Traditionally, neurological diseases have been classified into mechanistically distinct categories, such as neurodegenerative, inflammatory, and vascular. However, recent insights have led to a reassessment of the complex relationship between diseases and their mechanisms. Emerging evidence supports a role for vascular dysfunction as an early feature in AD that is an equal and independent predictor for cognitive decline compared to amyloid and correlates with worse prognosis in AD. However, the cellular and molecular mechanisms at the neurovascular interface that promote cognitive decline are poorly characterized. Furthermore, whether and how vascular alterations contribute to neuronal network and synaptic dysfunction, one of the earliest manifestations of AD, is unknown. A fundamental change at the neurovascular interface in AD is the deposition of the blood coagulation factor fibrinogen, which is deposited as insoluble fibrin in the AD brain. Our ultimate goal is to determine the dynamic interactions between innate immunity, vascular, and blood-derived signals and their causal relationships in regulating impaired synaptic activity as a prerequisite for devising novel therapies to improve synaptic and cognitive functions after vascular impairment. Studies from our laboratory and others have shown that genetic or pharmacologic depletion of the blood coagulation factor fibrinogen protects from neuroinflammation in several models of neurological disease. Our preliminary data demonstrate that dendritic spine elimination occurs around fibrinogen deposits in AD mice and fibrinogen-CD11b signaling promotes dendritic spine loss and cognitive impairment in AD mice. The four specific aims will are designed to determine the role of fibrinogen/CD11b signaling in microglial-synapse interactions and neuronal network abnormality, determine the mechanisms underlying fibrin-induced innate-immune driven neuronal dysfunction, and the therapeutic implications of targeting fibrin-microglia interactions in protecting from spine elimination and neuronal dysfunction. Our experimental design is based on a cutting-edge multi-pronged experimental approach consisting of in vivo two-photon imaging of neuronal activity and microglial dynamics, EM co-registration, iDISCO, unbiased transcriptomics and proteomics, and combined two-photon imaging with in vivo EEG recordings. The proposed studies will set the foundation how neurovascular dysfunction regulates synapse elimination and neuronal activity and the outcomes of this research would be applicable for the understanding of the etiology and the development of new treatments for vascular cognitive impairment including in AD and related conditions.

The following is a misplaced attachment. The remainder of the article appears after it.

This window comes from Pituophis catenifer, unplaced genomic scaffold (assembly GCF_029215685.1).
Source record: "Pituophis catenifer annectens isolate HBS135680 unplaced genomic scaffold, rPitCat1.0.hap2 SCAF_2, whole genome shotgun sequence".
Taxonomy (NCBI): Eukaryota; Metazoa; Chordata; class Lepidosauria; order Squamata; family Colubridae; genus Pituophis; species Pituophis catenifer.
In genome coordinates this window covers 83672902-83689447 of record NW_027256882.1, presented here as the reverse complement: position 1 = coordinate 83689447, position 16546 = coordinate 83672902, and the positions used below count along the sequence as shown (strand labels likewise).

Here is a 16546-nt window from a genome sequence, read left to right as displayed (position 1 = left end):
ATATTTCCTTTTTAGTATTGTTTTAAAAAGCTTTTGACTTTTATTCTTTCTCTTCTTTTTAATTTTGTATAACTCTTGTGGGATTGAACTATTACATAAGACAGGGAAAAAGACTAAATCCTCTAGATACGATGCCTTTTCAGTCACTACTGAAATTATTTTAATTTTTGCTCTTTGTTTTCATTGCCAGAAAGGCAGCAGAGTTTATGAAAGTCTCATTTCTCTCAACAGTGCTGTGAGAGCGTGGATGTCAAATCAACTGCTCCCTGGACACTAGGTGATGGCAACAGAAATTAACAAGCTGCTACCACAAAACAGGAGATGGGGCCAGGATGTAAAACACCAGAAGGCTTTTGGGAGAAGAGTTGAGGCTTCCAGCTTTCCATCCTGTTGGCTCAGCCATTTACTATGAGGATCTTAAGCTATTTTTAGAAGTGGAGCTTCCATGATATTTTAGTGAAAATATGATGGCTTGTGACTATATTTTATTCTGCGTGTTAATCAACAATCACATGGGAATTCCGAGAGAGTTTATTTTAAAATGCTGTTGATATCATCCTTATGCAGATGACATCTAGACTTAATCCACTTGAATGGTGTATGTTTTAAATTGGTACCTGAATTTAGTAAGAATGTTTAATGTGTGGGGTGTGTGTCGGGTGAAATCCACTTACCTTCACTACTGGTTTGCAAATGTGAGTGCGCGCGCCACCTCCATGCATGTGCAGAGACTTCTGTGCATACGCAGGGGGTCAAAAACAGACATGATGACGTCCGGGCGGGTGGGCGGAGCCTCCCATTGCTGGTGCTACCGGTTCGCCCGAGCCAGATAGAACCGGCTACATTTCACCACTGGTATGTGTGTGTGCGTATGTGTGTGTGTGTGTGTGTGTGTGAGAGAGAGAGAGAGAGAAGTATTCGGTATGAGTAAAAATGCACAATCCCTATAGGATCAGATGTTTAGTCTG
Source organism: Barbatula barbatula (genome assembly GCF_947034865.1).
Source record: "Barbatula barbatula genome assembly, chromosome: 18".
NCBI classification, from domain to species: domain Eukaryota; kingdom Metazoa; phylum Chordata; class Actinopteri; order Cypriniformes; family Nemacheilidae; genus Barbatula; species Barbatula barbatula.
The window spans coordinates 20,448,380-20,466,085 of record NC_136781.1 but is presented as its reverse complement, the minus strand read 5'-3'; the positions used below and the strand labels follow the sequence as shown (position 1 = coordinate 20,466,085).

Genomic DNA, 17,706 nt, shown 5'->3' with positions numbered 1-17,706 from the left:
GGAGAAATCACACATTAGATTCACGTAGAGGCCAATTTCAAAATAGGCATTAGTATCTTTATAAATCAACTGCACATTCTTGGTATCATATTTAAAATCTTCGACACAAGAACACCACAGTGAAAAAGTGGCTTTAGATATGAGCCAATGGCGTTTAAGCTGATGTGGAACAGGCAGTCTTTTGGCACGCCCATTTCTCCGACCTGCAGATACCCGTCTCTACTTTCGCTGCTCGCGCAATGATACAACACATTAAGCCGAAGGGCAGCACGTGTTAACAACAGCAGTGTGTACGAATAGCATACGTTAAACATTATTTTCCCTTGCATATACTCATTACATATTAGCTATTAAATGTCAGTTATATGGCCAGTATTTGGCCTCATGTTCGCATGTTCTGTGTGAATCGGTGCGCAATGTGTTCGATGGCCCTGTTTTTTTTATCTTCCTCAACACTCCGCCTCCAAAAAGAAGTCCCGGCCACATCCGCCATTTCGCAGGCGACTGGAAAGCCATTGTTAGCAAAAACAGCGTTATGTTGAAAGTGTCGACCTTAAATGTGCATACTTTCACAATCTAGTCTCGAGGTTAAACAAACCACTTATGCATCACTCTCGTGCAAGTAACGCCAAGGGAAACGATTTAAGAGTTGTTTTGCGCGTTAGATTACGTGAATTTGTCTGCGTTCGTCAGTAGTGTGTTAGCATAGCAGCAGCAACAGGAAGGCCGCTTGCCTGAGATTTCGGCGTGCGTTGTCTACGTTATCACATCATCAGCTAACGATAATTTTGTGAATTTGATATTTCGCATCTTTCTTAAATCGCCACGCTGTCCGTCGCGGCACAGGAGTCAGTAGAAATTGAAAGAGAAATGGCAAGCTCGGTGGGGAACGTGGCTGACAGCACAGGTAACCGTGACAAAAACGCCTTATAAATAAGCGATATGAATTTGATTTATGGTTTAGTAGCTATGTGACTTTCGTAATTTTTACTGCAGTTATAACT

Public Health Relevance

Cerebrovascular disruption is an important contributor to cognitive decline and Alzheimer's disease. We hypothesize that the blood coagulation factor fibrinogen and its receptor CD11b/CD18 signaling pathways regulate microglia-mediated neurodegeneration and propose to test a novel therapeutic for protection from neurodegeneration. Understanding the molecular and cellular mechanisms that link increased vascular permeability and neurodegeneration could lead to the identification of novel therapies for vascular-driven neurodegeneration and cognitive decline.

National Institute of Health (NIH)
National Institute on Aging (NIA)
Multi-Year Funded Research Project Grant (RF1)
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Special Emphasis Panel (ZRG1)
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Dibattista, Amanda
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J. David Gladstone Institutes
San Francisco
United States
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